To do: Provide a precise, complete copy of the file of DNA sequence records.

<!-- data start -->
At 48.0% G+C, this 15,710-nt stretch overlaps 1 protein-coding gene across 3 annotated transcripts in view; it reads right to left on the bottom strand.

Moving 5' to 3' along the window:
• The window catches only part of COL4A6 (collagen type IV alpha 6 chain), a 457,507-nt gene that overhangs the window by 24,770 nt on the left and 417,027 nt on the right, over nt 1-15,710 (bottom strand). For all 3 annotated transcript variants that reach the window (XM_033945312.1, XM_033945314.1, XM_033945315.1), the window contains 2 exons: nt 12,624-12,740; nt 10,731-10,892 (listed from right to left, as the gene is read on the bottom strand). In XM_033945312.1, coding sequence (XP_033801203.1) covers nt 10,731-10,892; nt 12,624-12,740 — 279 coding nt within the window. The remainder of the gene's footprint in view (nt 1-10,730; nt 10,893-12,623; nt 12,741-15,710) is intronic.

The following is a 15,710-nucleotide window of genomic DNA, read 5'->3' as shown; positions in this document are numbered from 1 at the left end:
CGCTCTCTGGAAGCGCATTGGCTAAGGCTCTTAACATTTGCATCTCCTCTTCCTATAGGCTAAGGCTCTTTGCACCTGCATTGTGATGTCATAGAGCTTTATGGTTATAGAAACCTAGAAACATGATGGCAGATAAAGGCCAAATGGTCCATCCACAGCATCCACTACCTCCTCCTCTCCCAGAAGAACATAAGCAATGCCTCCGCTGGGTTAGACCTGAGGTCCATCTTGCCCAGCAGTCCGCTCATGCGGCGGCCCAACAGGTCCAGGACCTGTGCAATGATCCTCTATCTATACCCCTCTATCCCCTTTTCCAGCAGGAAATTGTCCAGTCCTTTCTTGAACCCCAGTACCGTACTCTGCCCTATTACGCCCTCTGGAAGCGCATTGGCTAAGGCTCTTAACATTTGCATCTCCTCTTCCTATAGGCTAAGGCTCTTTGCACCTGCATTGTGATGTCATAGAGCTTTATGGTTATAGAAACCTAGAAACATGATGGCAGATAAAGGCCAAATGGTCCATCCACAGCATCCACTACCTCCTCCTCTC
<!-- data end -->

At 48.0% G+C, this 15,710-nt stretch overlaps 1 protein-coding gene across 3 annotated transcripts in view; it reads right to left on the bottom strand.

Moving 5' to 3' along the window:
• The window catches only part of COL4A6 (collagen type IV alpha 6 chain), a 457,507-nt gene that overhangs the window by 24,770 nt on the left and 417,027 nt on the right, over nt 1-15,710 (bottom strand). For all 3 annotated transcript variants that reach the window (XM_033945312.1, XM_033945314.1, XM_033945315.1), the window contains 2 exons: nt 12,624-12,740; nt 10,731-10,892 (listed from right to left, as the gene is read on the bottom strand). In XM_033945312.1, coding sequence (XP_033801203.1) covers nt 10,731-10,892; nt 12,624-12,740 — 279 coding nt within the window. The remainder of the gene's footprint in view (nt 1-10,730; nt 10,893-12,623; nt 12,741-15,710) is intronic.

The following is a 15,710-nucleotide window of genomic DNA, read 5'->3' as shown; positions in this document are numbered from 1 at the left end:
CGCTCTCTGGAAGCGCATTGGCTAAGGCTCTTAACATTTGCATCTCCTCTTCCTATAGGCTAAGGCTCTTTGCACCTGCATTGTGATGTCATAGAGCTTTATGGTTATAGAAACCTAGAAACATGATGGCAGATAAAGGCCAAATGGTCCATCCACAGCATCCACTACCTCCTCCTCTCCCAGAAGAACATAAGCAATGCCTCCGCTGGGTTAGACCTGAGGTCCATCTTGCCCAGCAGTCCGCTCATGCGGCGGCCCAACAGGTCCAGGACCTGTGCAATGATCCTCTATCTATACCCCTCTATCCCCTTTTCCAGCAGGAAATTGTCCAGTCCTTTCTTGAACCCCAGTACCGTACTCTGCCCTATTACGCCCTCTGGAAGCGCATTGGCTAAGGCTCTTAACATTTGCATCTCCTCTTCCTATAGGCTAAGGCTCTTTGCACCTGCATTGTGATGTCATAGAGCTTTATGGTTATAGAAACCTAGAAACATGATGGCAGATAAAGGCCAAATGGTCCATCCACAGCATCCACTACCTCCTCCTCTC